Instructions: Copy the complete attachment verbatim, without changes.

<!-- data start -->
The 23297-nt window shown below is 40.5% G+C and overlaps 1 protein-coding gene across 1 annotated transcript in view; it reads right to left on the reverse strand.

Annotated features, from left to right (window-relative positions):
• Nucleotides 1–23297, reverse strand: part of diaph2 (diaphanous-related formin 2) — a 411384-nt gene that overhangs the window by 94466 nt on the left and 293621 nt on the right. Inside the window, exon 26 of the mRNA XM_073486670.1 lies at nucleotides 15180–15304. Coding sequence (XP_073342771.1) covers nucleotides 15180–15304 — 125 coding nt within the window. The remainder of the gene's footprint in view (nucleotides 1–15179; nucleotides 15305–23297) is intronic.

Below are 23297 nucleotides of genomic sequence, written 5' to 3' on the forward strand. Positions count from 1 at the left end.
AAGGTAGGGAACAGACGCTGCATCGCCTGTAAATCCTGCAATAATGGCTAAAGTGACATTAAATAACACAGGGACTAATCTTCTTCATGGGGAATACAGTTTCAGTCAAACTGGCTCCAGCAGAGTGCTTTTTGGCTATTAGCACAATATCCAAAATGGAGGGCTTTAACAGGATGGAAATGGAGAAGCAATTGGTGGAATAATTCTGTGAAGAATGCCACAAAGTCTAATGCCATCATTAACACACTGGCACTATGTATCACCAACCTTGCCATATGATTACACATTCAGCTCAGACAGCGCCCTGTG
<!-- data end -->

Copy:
The 23297-nt window shown below is 40.5% G+C and overlaps 1 protein-coding gene across 1 annotated transcript in view; it reads right to left on the reverse strand.

Annotated features, from left to right (window-relative positions):
• Nucleotides 1–23297, reverse strand: part of diaph2 (diaphanous-related formin 2) — a 411384-nt gene that overhangs the window by 94466 nt on the left and 293621 nt on the right. Inside the window, exon 26 of the mRNA XM_073486670.1 lies at nucleotides 15180–15304. Coding sequence (XP_073342771.1) covers nucleotides 15180–15304 — 125 coding nt within the window. The remainder of the gene's footprint in view (nucleotides 1–15179; nucleotides 15305–23297) is intronic.

Below are 23297 nucleotides of genomic sequence, written 5' to 3' on the forward strand. Positions count from 1 at the left end.
AAGGTAGGGAACAGACGCTGCATCGCCTGTAAATCCTGCAATAATGGCTAAAGTGACATTAAATAACACAGGGACTAATCTTCTTCATGGGGAATACAGTTTCAGTCAAACTGGCTCCAGCAGAGTGCTTTTTGGCTATTAGCACAATATCCAAAATGGAGGGCTTTAACAGGATGGAAATGGAGAAGCAATTGGTGGAATAATTCTGTGAAGAATGCCACAAAGTCTAATGCCATCATTAACACACTGGCACTATGTATCACCAACCTTGCCATATGATTACACATTCAGCTCAGACAGCGCCCTGTG